The Torre de Belém (Belem Tower) is undoubtedly Lisbon’s most iconic landmark. The tower was built in the sixteenth century in the Tagus river to control the entrance to the city from the sea.
The idea to build a fortress near Belém was launched in the fifteenth century by king John II, who commissioned the construction of a tower in the river Tagus as part of a larger defensive bulwark. By the time plans for the tower were completed the king had died and the project was shelved.
The project was revived in 1514, during the reign of his successor, king Manuel I. A new design for the fortified tower was created by Francisco de Arruda and construction started the following year near the harbor of Belém, the starting point of many of the Portuguese explorers during the Age of Discoveries. The tower was completed just six years later, in 1521. At the time the tower was known as the Torre de São Vicente (Tower of St. Vincent) as the king had put the tower under the protection of St. Vincent, Lisbon’s patron saint.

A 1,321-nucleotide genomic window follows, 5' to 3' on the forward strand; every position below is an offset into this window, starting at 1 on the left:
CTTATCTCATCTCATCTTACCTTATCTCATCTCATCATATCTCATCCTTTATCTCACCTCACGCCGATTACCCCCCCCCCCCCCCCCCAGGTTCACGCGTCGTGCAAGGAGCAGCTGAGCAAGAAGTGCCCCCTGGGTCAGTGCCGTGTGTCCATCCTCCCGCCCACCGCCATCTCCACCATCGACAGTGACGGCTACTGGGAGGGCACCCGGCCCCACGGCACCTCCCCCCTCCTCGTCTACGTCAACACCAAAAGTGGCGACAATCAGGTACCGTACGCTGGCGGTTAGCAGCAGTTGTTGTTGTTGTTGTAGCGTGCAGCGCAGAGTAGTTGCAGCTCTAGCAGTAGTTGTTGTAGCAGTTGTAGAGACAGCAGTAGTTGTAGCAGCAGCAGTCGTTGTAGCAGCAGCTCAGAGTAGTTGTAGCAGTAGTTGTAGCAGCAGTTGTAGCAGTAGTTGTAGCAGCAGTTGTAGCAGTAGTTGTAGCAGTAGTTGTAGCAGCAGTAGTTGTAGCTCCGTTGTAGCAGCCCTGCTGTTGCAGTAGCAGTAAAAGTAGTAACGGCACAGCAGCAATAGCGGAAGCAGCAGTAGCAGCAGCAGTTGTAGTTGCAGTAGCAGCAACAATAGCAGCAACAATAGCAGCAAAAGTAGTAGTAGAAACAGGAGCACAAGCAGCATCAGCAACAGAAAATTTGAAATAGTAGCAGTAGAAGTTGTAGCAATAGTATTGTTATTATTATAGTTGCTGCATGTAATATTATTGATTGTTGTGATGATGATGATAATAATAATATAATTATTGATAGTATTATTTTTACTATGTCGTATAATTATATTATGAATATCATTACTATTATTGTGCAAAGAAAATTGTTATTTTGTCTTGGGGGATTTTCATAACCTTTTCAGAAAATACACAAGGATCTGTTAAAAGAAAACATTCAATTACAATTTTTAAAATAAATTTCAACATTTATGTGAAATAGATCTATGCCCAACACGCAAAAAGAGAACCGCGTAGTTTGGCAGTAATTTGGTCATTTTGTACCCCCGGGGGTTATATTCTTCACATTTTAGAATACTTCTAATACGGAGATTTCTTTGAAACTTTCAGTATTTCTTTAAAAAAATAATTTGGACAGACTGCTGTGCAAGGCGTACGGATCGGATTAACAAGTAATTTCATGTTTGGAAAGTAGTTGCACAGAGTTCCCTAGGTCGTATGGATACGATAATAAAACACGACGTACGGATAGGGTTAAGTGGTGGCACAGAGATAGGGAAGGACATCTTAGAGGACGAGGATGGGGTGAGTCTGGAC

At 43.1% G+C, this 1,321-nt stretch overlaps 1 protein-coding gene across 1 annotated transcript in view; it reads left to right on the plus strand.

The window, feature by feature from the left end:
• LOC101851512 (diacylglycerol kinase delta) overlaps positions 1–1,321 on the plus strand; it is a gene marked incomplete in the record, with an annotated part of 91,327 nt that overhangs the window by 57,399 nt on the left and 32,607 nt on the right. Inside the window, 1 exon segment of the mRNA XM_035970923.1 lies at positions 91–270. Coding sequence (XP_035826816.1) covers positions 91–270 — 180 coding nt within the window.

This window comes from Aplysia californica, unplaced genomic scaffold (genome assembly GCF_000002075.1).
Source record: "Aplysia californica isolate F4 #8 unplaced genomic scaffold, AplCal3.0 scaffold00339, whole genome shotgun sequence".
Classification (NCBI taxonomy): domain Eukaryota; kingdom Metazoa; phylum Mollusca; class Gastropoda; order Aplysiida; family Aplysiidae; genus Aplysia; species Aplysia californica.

The elegant tower was designed in the new Manueline architecture style, named for king Manuel I. The Manueline style is a Portuguese variant of the high Gothic style found in northern Europe but with more exuberant decorations and nautical-themed ornaments. The style reflected Portugal’s self-confidence and wealth that was a result of the Age of Discoveries, when explorers established colonies and created new trade routes that brought riches from India and other far-away destinations to Lisbon.
For a fortress, the tower has a surprisingly rich exterior with beautiful sculpted balconies and fine limestone ornaments, a testament to the wealth Portugal experienced during the Manueline era.
The tower consists of a six-sided base with Moorish style turrets at each corner. A battery of canons were placed here. The cross-vaulted basement was later used as a prison. The terrace above the basement is decorated with a statue of Mary and child that is meant to protect seafarers.
The upper floors of the tower contained the armory and private residences. Most interesting are the royal residences on the second floor, featuring a beautiful Italianate loggia with sculpted columns and several balconies with intricate carvings. On top of the upper floor is another terrace, which offers beautiful views over Belém and the Tagus river.
The Torre de Belém was originally completely surrounded by water but over the centuries the Tagus river receded and a section has silted up. The tower is now easily accessible from the riverbank by a walkway that brings visitors right to the entrance.